your best hearty winter vegetable soup
Lately I've been using just about what ever veggies I have on hand (which is usually a lot!). The latest version included homemade turkey broth (always have chicken or turkey broth in the freezer but the shelf stable types are fine), onion, celery, carrot, parsnips, turnips, garlic, tomatoes, kabocha squash (peel and all; it's edible) barley, split peas, garbonzas and zucchini!
I don't measure, I just cut the veggies in fairly similar size pieces and sweat the onion, carrot, celery and garlic in a small amount of olive oil (less than a Tbs).
Then I add the rest of the veggies, beans, barley, squashes, and the broth. I bring it to a low boil, turn it down to a nice lively simmer and cook until the beans, peas, barley, etc. are done to my taste. By the way, I use dried beans and cook them quickly in the pressure cooker rather than canned beans. To our taste, they have more flavor and better texture than canned. In this latest batch, the kabocha squash partially disintegrated which gave the soup a lovely golden-orange color.
After the first day, I decided to punch it up so I cut up a couple of brats that were in the freezer into smallish pieces, sauteed them in a PAMed pan and thru them in and also had about a half a bag of baby spinach so threw that in too!
Very Yummy & Good in cold weather...
The next day I added some ground cumin and chili powder and cut some corn tortillas into nice thin strips then sprayed a baking sheet with PAM, threw the tortilla strips on, sprayed them with PAM and put the sheet into a 375 oven until they got nice and crispy. Served it up garnished with the crispy tortilla strips and some shredded cheddar. Lemon wedges and hot sauce on the side. Could have used some cilantro but just didn't want to go to the store and it was fine without... Got a lot of mileage out of this one pot of soup and it never got boring!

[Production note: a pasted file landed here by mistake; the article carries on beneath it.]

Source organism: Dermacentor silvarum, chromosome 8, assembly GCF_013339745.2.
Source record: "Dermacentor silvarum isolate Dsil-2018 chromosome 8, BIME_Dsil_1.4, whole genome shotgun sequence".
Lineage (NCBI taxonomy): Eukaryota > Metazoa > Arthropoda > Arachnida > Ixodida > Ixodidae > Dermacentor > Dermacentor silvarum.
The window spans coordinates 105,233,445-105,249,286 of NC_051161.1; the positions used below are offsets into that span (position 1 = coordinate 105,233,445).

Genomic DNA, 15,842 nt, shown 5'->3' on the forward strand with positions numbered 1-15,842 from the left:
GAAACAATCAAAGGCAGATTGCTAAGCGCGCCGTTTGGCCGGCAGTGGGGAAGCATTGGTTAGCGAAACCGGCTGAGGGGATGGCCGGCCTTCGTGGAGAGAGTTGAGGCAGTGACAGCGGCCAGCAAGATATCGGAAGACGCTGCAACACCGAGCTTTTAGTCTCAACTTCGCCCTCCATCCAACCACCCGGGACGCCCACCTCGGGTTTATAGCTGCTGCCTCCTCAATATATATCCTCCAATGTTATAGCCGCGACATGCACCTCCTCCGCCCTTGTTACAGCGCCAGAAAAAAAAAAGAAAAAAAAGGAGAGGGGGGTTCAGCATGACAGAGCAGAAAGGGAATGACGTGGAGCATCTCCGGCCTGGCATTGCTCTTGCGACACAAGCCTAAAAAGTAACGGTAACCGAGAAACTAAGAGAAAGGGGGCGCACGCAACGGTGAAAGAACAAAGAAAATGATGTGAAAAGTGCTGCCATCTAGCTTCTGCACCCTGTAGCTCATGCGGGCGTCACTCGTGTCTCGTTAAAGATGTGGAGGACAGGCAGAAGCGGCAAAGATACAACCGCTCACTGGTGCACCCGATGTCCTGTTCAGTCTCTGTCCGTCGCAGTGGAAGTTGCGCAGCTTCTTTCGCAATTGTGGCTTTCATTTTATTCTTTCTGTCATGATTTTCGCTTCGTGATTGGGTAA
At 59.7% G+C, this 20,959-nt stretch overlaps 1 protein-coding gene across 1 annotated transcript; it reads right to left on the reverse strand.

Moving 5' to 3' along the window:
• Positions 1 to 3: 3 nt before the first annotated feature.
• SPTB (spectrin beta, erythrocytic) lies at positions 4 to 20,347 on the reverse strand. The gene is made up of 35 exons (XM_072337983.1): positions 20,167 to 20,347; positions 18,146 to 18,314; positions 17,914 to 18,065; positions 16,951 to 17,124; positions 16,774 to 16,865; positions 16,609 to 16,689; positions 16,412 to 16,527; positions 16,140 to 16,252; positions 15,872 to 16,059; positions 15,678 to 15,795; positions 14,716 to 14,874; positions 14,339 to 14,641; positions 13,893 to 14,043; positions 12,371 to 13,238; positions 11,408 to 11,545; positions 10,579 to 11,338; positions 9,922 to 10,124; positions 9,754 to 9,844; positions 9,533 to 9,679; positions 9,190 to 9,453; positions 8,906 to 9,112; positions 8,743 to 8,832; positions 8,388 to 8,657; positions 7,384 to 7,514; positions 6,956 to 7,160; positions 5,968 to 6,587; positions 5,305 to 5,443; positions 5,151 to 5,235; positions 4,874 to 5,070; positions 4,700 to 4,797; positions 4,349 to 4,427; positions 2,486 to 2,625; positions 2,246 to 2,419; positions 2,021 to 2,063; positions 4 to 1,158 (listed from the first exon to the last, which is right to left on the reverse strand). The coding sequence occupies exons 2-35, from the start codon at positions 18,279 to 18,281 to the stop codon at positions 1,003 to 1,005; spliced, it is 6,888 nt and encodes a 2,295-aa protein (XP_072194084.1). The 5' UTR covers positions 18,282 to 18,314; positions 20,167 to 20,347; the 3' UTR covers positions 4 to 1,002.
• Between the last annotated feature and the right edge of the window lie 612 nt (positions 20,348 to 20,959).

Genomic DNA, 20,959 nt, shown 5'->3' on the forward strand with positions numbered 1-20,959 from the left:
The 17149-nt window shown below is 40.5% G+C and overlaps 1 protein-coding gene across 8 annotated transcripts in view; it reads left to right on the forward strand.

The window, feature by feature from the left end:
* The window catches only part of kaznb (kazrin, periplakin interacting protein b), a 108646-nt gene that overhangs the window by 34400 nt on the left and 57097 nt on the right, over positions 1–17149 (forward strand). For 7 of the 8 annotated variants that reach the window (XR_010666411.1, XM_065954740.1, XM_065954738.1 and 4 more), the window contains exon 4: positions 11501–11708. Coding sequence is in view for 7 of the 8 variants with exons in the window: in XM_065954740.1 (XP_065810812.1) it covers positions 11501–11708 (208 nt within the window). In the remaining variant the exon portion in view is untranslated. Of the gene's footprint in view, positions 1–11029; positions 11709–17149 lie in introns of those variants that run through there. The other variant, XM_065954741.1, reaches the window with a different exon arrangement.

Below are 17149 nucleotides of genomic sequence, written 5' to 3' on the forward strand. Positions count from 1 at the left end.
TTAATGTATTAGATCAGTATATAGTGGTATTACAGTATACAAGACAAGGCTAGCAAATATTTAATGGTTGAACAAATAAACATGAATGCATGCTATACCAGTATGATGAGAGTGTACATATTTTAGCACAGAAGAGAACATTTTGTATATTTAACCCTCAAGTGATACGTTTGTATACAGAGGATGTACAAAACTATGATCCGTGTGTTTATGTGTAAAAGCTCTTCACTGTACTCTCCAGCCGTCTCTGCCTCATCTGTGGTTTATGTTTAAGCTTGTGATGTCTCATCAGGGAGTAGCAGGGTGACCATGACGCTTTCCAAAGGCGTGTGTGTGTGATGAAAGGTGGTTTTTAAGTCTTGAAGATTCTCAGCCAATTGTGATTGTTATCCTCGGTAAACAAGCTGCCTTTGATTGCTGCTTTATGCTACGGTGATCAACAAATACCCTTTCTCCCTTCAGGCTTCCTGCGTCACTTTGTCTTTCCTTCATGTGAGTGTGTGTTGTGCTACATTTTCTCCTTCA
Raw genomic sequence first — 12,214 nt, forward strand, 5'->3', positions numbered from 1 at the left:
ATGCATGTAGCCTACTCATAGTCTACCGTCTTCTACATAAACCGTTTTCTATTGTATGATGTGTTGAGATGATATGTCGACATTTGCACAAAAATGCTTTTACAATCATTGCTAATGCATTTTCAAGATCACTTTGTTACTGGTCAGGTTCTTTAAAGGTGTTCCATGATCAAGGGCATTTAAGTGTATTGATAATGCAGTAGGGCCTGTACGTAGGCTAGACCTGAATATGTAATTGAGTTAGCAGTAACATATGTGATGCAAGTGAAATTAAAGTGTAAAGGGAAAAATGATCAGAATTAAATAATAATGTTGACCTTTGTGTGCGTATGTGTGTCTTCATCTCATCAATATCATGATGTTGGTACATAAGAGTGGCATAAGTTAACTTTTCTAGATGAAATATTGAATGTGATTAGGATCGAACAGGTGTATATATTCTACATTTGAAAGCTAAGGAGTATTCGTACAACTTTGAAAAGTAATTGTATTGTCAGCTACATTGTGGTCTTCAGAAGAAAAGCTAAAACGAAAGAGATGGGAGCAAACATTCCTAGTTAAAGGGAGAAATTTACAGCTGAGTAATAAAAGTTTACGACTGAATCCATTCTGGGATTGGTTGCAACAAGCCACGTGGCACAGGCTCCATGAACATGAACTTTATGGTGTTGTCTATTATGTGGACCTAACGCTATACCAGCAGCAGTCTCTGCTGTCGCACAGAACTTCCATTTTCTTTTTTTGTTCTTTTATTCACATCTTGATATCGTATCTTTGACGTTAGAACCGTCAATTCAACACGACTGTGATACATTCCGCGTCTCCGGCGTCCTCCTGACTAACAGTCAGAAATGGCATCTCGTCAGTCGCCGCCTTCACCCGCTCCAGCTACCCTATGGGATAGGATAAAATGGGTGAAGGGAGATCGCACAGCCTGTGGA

I LOVE white bean and kale soup- though bean soups taste better as they age, I certainly don't mind eating it the first day!
I start with 3-4 cloves minced garlic and 1/2 cup chopped onion slowly sauteed in olive oil until fragrant and softened. Sprinkle in some crushed red pepper because I like things spicy :). Add 2 cups pre-soaked white beans or canned ones, enough veggie broth to cover a few inches (my homemade ones never taste right, so I use Imagine no-chicken broth) and let it simmer for a few minutes. You chould throw in a diced potato if you want, some tomato- variations are pretty forgiving.
Then, I throw in some trimmed, chopped fresh kale (probably about 4 cups) and let it wilt down and cook until the tougher stem pieces are tender. Finish with a little chopped fresh rosemary, sage, thyme- whatever fresh herbs you have that look good. Dried herbs are OK too- a little Italian seasoning might be nice.
To finish, season to taste with salt and fresh ground pepper. A nice finish is a drizzle of good olive oil and some fresh-grated parmesan (in which case you might want to initially go easy on the salt). If you like a thicker soup, mash some of the beans (and potatoes if you threw them in) until creamier.
When the school in northern NY state and the school I attended did not have a lunchroom we all went home for lunch. They did not have busses either so it could make for a cold walk each way unless my mother or father picked us up. One of my favorite cold weather soups as a little kid was her homemade cream of potato. I thought is was amazing. I have no memory of her making it prior to moving there. We did not have as many really cold blustery days in the deep south so I guess it never occured to her to make it then and also she was teaching school too.